We must first look at the existing legal provisions relating to punishment for rape in order to contextualise and fully understand the “solution” offered by our lawmakers. The punishment for rape is set out in section 9 of the Nari o Shishu Nirjatan Daman Ain 2000, which states that rape can either be punishable with the death penalty or life imprisonment. When a person is sentenced to death by a trial court, it is sent to the High Court Division of the Supreme Court (HCD) for confirmation (which does not typically happen in non-death penalty cases). This special procedure recognises that the death penalty is the gravest and most irreversible punishment in law and therefore requires careful and additional consideration before it is executed. The person sentenced to the death penalty, like any person facing criminal conviction, can also appeal the trial court’s decision before the Supreme Court, and challenge any subsequent decision by the Supreme Court through appeal, revision and review under the Criminal Code. It is only after these processes are exhausted that a death sentence can be executed and the convict usually remains in prison in the interim period. In carrying out a death sentence, section 368 of the Code of Criminal Procedure 1898 requires any person sentenced to death to be “hanged by the neck till he is dead”.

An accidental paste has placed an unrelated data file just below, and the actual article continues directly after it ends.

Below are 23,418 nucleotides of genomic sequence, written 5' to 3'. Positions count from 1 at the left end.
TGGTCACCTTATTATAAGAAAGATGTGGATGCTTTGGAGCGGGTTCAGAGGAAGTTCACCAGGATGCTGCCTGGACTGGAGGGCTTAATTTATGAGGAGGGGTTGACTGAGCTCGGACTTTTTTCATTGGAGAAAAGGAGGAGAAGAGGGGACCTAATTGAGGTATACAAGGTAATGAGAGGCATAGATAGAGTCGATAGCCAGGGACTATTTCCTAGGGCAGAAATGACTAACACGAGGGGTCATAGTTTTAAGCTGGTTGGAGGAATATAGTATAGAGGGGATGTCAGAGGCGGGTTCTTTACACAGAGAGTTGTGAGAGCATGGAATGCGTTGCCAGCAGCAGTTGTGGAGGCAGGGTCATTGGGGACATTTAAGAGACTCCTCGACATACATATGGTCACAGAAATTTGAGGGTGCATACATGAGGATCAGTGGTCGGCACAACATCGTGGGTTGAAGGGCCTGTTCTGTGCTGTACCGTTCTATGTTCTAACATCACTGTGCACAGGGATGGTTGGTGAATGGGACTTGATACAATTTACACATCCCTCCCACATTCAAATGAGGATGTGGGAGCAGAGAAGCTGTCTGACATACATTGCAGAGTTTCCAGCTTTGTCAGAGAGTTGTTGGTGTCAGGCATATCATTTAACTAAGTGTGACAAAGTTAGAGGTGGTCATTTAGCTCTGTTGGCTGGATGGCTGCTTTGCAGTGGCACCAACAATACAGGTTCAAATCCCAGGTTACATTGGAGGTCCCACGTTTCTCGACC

Bearing in mind the reported statements of the MPs and the relevant legal provisions mentioned above, it can be reasonably assumed that the lawmakers primarily have two demands. Firstly, the existing punishment for rape is not “tough” enough and that the death penalty for rape (which already exists as an option for the court) should be made mandatory. Secondly, this mandatory death penalty for rape should be carried out by law enforcement agencies without any trial of the accused in court. Let us address each of these in turn.